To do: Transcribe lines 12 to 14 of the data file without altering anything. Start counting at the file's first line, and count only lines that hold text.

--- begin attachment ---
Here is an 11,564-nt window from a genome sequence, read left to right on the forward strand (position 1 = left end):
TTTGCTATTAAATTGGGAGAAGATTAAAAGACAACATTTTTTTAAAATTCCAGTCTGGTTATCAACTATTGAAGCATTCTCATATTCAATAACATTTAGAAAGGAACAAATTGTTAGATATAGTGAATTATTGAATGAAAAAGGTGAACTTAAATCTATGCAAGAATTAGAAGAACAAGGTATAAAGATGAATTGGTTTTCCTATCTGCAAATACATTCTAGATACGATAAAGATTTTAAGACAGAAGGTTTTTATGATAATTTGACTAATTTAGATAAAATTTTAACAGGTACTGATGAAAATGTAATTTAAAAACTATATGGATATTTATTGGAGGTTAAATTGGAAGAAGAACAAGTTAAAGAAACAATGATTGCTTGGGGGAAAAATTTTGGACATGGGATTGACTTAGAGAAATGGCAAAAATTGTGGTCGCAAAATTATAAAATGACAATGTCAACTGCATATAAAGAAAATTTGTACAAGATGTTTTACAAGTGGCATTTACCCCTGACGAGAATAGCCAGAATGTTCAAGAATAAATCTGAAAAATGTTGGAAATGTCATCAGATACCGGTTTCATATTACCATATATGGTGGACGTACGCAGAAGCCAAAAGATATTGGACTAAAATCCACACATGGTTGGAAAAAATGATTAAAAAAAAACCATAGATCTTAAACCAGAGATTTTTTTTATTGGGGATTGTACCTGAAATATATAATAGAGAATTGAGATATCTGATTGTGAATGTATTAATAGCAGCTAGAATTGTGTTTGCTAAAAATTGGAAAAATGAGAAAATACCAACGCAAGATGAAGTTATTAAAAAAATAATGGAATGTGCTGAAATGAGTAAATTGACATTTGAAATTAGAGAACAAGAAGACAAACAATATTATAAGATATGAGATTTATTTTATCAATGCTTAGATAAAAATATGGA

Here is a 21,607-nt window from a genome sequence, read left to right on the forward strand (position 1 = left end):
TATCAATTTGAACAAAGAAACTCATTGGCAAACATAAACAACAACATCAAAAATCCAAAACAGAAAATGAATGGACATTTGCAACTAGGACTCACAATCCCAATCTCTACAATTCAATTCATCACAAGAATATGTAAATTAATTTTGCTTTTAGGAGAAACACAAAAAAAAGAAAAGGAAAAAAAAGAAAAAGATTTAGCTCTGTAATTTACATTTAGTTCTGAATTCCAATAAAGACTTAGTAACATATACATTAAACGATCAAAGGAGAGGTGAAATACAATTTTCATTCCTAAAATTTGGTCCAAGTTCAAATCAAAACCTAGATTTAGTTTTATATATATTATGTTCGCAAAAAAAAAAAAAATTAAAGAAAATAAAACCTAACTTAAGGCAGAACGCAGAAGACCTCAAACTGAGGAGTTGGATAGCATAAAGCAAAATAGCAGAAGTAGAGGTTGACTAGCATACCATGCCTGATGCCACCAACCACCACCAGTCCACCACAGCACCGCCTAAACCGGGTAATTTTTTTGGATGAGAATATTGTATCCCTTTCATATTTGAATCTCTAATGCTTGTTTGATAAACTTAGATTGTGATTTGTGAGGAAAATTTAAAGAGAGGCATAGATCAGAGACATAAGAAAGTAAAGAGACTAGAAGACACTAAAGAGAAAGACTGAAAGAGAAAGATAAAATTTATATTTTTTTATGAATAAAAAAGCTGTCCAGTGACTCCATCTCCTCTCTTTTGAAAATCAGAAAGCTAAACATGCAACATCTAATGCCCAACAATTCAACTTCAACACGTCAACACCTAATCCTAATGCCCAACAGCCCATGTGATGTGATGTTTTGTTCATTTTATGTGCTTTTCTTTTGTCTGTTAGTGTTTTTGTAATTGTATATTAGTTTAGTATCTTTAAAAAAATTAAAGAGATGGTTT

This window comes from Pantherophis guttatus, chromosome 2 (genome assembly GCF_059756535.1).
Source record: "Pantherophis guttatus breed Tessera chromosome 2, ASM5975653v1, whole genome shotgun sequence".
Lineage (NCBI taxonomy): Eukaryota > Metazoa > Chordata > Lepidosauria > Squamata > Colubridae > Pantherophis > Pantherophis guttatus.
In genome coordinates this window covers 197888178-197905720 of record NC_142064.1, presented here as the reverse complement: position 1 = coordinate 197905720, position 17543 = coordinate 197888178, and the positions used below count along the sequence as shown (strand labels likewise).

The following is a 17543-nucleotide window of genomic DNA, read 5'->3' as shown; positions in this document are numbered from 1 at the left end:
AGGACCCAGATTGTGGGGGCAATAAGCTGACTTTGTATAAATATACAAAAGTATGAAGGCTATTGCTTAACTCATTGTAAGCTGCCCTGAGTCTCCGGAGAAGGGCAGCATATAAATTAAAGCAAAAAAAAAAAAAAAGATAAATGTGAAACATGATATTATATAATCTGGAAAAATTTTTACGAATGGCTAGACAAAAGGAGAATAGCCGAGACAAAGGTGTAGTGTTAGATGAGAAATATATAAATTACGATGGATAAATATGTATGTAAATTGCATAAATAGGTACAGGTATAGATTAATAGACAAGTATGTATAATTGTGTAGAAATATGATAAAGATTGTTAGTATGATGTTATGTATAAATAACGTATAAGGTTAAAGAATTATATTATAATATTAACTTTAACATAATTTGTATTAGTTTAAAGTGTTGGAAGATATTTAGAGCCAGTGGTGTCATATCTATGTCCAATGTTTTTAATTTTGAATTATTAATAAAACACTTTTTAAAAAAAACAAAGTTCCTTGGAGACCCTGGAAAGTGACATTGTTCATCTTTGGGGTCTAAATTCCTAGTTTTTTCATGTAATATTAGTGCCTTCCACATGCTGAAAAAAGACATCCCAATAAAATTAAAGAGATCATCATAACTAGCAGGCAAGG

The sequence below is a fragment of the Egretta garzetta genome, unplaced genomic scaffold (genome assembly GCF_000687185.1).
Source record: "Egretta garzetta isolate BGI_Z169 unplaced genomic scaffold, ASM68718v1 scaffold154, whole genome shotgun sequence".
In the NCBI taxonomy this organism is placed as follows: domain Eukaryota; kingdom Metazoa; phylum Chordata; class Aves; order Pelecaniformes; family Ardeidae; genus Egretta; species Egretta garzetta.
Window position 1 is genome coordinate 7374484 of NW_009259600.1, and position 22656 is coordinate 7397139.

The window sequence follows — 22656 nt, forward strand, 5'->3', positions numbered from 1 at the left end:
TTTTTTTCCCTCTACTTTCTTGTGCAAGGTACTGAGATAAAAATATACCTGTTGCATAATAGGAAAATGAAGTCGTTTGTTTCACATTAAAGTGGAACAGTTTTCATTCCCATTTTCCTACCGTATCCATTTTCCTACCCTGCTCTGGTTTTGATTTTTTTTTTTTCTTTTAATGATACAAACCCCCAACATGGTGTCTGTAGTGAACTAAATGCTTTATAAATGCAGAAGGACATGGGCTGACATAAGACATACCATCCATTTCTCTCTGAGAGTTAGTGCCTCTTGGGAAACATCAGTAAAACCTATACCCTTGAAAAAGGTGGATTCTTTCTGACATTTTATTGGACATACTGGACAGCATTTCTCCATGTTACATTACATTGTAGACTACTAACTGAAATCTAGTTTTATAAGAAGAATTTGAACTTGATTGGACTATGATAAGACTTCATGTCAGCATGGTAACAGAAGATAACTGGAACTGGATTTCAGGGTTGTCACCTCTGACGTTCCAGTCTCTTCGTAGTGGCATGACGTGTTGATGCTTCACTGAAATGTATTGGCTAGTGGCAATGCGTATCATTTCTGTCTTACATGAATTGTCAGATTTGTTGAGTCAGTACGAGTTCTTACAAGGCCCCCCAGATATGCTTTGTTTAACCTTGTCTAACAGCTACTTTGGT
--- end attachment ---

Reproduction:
Source record: "Egretta garzetta isolate BGI_Z169 unplaced genomic scaffold, ASM68718v1 scaffold154, whole genome shotgun sequence".
In the NCBI taxonomy this organism is placed as follows: domain Eukaryota; kingdom Metazoa; phylum Chordata; class Aves; order Pelecaniformes; family Ardeidae; genus Egretta; species Egretta garzetta.
Window position 1 is genome coordinate 7374484 of NW_009259600.1, and position 22656 is coordinate 7397139.